Pipe scale is the buildup of minerals, grease, and rust in pipes, usually in older homes.
Pipe descaling removes the scale buildup to eliminate blockages and clogs.
Severe pipe scale can lead to corrosion and deterioration of water pipes and sewer lines.
Have a pro inspect your plumbing to determine which method of pipe descaling is best for your home.
Descaling your pipes is not usually something to worry about unless you live in an older home. However, if your pipes show signs of corrosion, hiring a local sewer cleaning company to descale your pipes can help you avoid drain clogs and keep your plumbing running smoothly for years to come. Learn more about how pipe descaling can help you save on the cost of replacing your existing pipes.
What Is Pipe Scale?
Scale in pipes is the buildup of hard water deposits, minerals, grease, and rust inside pipes. This buildup can lead to slow water flow, clogs, and corrosion in your plumbing system. If you notice your water flow is moving slowly when you turn on a faucet, or you see water leaking out of pipes between joints, you may need to get your water pipes descaled to remove any blockages.
How Does Pipe Descaling Work?
A pipe descaler improves your water quality by removing the accumulated minerals, grease, and rust in your plumbing to prevent costly clogs and corrosion over time. There are three main ways to descale pipes: hydro jetting, chemical descaling, and electronic descaling (explained in detail below).
Your local plumber can inspect your pipes and recommend a specific method depending on the amount of scale. Keeping your pipes in working order with descaling can help prevent future replacements and costly repairs.
Why Does Scale Need to Be Removed From Pipes?
In residential use, cast-iron pipes should last 50 to 75 years. Some factors can speed up deterioration, but typical cast-iron sewers should reach this age before replacement. Washing grease down the drain is the number one cause of cast-iron degradation.
Acidic soil, detergents, drain chemicals, and mineral buildup can also decrease your pipes' longevity. Without descaling, these materials can ruin your plumbing and require replacing, and installing a new sewer line is costly.
Descaling your sewer line and water pipes can improve your plumbing issues while increasing the longevity of your system.
What Types of Pipes Benefit from Descaling?
Cast-iron pipe is the most common type of piping that needs descaling, but it can also happen with other materials like copper or concrete pipes. The main types of pipes used in newer homes include PVC, PEX pipes, copper, and galvanized steel.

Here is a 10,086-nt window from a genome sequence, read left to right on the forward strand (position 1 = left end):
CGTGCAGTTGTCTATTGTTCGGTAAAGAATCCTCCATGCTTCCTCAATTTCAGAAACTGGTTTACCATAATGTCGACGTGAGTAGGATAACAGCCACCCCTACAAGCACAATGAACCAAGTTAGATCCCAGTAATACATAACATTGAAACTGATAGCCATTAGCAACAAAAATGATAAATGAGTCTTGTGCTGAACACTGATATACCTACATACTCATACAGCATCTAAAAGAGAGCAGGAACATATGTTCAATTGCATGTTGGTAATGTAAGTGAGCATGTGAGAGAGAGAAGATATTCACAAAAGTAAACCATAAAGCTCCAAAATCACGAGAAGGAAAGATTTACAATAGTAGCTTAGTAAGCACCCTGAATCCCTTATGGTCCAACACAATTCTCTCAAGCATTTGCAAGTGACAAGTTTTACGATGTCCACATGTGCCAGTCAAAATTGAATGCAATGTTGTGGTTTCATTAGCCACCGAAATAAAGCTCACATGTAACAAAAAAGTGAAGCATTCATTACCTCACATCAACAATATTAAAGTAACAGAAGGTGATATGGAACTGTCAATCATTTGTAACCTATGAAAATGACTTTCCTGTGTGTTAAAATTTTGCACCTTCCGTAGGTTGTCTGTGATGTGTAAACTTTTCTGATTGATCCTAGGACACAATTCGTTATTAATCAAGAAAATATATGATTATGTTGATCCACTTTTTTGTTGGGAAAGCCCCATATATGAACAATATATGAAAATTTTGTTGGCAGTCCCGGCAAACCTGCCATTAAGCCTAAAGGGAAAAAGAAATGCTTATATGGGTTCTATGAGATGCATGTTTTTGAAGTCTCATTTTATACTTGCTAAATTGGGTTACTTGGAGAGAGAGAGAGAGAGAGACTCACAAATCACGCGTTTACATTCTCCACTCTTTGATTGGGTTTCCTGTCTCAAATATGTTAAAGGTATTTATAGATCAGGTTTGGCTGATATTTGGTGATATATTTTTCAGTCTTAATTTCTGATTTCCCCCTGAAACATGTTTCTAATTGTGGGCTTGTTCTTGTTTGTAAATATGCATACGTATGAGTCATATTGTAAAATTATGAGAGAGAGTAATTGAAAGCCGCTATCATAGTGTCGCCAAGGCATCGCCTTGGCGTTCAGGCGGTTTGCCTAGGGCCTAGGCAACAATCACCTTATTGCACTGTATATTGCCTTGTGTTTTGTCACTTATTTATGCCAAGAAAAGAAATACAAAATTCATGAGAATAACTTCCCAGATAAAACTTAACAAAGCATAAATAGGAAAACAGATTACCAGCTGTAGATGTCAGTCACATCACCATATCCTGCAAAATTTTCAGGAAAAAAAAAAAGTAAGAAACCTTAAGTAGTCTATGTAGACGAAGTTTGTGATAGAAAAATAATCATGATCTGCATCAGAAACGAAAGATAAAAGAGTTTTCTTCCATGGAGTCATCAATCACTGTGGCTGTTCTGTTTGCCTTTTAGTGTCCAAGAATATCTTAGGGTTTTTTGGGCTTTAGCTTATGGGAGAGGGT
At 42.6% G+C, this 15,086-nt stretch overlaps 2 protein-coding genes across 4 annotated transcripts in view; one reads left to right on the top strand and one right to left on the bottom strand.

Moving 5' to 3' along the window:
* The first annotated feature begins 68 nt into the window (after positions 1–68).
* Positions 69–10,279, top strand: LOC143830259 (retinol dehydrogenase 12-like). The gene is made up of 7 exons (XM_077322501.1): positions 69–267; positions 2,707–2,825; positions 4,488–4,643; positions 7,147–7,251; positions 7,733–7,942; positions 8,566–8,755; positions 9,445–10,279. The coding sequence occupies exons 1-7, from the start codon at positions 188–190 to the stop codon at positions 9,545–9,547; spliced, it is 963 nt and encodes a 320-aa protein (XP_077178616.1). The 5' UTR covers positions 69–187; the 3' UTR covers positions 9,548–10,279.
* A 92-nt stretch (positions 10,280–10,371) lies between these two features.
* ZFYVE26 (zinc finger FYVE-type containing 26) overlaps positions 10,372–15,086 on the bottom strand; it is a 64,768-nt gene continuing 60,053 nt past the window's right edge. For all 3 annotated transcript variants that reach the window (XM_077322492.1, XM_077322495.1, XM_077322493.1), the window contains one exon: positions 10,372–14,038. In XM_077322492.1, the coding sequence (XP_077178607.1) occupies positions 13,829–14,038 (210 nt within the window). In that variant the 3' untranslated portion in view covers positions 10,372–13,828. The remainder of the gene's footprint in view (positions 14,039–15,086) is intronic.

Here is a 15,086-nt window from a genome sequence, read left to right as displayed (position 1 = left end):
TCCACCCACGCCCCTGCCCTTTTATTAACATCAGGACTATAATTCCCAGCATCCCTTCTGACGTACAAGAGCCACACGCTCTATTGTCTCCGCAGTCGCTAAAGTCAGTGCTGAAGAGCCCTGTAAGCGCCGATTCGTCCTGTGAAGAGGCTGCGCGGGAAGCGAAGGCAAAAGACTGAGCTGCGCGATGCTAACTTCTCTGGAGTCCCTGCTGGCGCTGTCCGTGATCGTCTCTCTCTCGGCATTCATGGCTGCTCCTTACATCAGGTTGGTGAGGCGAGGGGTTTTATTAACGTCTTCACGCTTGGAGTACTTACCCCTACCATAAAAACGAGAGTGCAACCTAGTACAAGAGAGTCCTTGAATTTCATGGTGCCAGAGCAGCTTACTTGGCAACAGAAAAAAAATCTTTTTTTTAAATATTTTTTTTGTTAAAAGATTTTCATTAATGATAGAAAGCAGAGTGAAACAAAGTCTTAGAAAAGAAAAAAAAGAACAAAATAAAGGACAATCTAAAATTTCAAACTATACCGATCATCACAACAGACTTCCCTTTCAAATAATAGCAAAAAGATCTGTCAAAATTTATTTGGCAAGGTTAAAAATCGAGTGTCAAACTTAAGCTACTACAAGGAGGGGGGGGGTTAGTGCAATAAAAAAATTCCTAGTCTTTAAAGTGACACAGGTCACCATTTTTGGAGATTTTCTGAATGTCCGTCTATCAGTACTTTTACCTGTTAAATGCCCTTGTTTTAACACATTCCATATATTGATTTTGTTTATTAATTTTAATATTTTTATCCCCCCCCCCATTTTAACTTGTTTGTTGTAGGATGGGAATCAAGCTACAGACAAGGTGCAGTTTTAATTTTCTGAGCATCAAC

If you’re facing a possible replacement, look for a contractor who can descale the pipes with equipment specially designed for the task. Clearing a blockage costs around $300 to $600 on average, which is less costly than the cost of sewer line replacement, which can rack up to $50 to $250 per square foot.
3 Methods for Descaling Pipes
It’s possible to remove the corrosion deposits within a cast-iron drainpipe. Specialized descaling equipment can scrape the corrosion off the pipe’s inner walls so it can flush down the sewer.
There are several different ways to descale pipes, including hydro jetting, chemical descaling, and electronic descaling.
Hydro jetting uses high-pressure water to clean off buildup and debris from the surface of your pipes. With the right nozzles and cleaning tool (head) on the end of the hose, this equipment can remove scale.
But simply using high-pressure water will, more often than not, fail to remove the bulk of the deposits, so be sure to talk with the plumber you hire about the different options for getting your problem taken care of properly.
This method of descaling pipes removes rust and mineral deposits with chemicals. It’s safest to have a plumber do this for you, as handling chemicals is dangerous for the average homeowner. Chemical descaling also works best when the pipes don’t have much of a blockage.
An electronic descaler can keep your pipes and appliances working better for longer by generating a magnetic field or low-voltage current that charges the mineral particles through the pipe surface. This keeps them from settling and building up on your pipes.
You can purchase an electronic descaler for about $200 on average at a hardware store, and it’s relatively easy to install yourself. Otherwise, a plumber can help you out with the installation.